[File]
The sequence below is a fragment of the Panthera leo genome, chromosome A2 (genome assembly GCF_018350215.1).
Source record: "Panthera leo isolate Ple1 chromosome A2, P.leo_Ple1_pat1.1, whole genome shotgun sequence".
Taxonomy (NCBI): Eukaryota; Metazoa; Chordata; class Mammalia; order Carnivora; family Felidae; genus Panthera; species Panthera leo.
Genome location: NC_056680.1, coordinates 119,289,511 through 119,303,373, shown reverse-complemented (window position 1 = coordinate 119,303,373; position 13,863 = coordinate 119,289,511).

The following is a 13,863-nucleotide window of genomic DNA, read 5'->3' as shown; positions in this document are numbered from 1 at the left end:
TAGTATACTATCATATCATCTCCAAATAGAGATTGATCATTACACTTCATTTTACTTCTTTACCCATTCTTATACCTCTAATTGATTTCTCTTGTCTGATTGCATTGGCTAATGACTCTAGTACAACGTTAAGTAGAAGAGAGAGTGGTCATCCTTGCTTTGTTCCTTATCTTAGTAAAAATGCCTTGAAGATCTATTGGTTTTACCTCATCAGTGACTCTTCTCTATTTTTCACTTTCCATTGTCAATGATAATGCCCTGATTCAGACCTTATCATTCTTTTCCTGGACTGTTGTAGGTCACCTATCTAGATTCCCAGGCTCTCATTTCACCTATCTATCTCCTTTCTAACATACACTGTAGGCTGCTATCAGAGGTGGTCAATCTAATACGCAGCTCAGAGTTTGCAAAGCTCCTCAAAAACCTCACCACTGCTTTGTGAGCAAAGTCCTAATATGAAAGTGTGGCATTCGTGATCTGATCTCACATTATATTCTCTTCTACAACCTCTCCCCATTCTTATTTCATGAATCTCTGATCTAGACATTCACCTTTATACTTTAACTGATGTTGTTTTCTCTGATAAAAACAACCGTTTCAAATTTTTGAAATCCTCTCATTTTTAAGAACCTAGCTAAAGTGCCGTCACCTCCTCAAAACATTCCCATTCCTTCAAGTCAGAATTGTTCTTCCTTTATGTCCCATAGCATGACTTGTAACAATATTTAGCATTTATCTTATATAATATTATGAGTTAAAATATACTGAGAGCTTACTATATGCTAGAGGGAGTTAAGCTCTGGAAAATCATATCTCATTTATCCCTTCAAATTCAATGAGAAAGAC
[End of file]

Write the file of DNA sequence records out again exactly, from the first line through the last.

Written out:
The sequence below is a fragment of the Panthera leo genome, chromosome A2 (genome assembly GCF_018350215.1).
Source record: "Panthera leo isolate Ple1 chromosome A2, P.leo_Ple1_pat1.1, whole genome shotgun sequence".
Taxonomy (NCBI): Eukaryota; Metazoa; Chordata; class Mammalia; order Carnivora; family Felidae; genus Panthera; species Panthera leo.
Genome location: NC_056680.1, coordinates 119,289,511 through 119,303,373, shown reverse-complemented (window position 1 = coordinate 119,303,373; position 13,863 = coordinate 119,289,511).

The following is a 13,863-nucleotide window of genomic DNA, read 5'->3' as shown; positions in this document are numbered from 1 at the left end:
TAGTATACTATCATATCATCTCCAAATAGAGATTGATCATTACACTTCATTTTACTTCTTTACCCATTCTTATACCTCTAATTGATTTCTCTTGTCTGATTGCATTGGCTAATGACTCTAGTACAACGTTAAGTAGAAGAGAGAGTGGTCATCCTTGCTTTGTTCCTTATCTTAGTAAAAATGCCTTGAAGATCTATTGGTTTTACCTCATCAGTGACTCTTCTCTATTTTTCACTTTCCATTGTCAATGATAATGCCCTGATTCAGACCTTATCATTCTTTTCCTGGACTGTTGTAGGTCACCTATCTAGATTCCCAGGCTCTCATTTCACCTATCTATCTCCTTTCTAACATACACTGTAGGCTGCTATCAGAGGTGGTCAATCTAATACGCAGCTCAGAGTTTGCAAAGCTCCTCAAAAACCTCACCACTGCTTTGTGAGCAAAGTCCTAATATGAAAGTGTGGCATTCGTGATCTGATCTCACATTATATTCTCTTCTACAACCTCTCCCCATTCTTATTTCATGAATCTCTGATCTAGACATTCACCTTTATACTTTAACTGATGTTGTTTTCTCTGATAAAAACAACCGTTTCAAATTTTTGAAATCCTCTCATTTTTAAGAACCTAGCTAAAGTGCCGTCACCTCCTCAAAACATTCCCATTCCTTCAAGTCAGAATTGTTCTTCCTTTATGTCCCATAGCATGACTTGTAACAATATTTAGCATTTATCTTATATAATATTATGAGTTAAAATATACTGAGAGCTTACTATATGCTAGAGGGAGTTAAGCTCTGGAAAATCATATCTCATTTATCCCTTCAAATTCAATGAGAAAGAC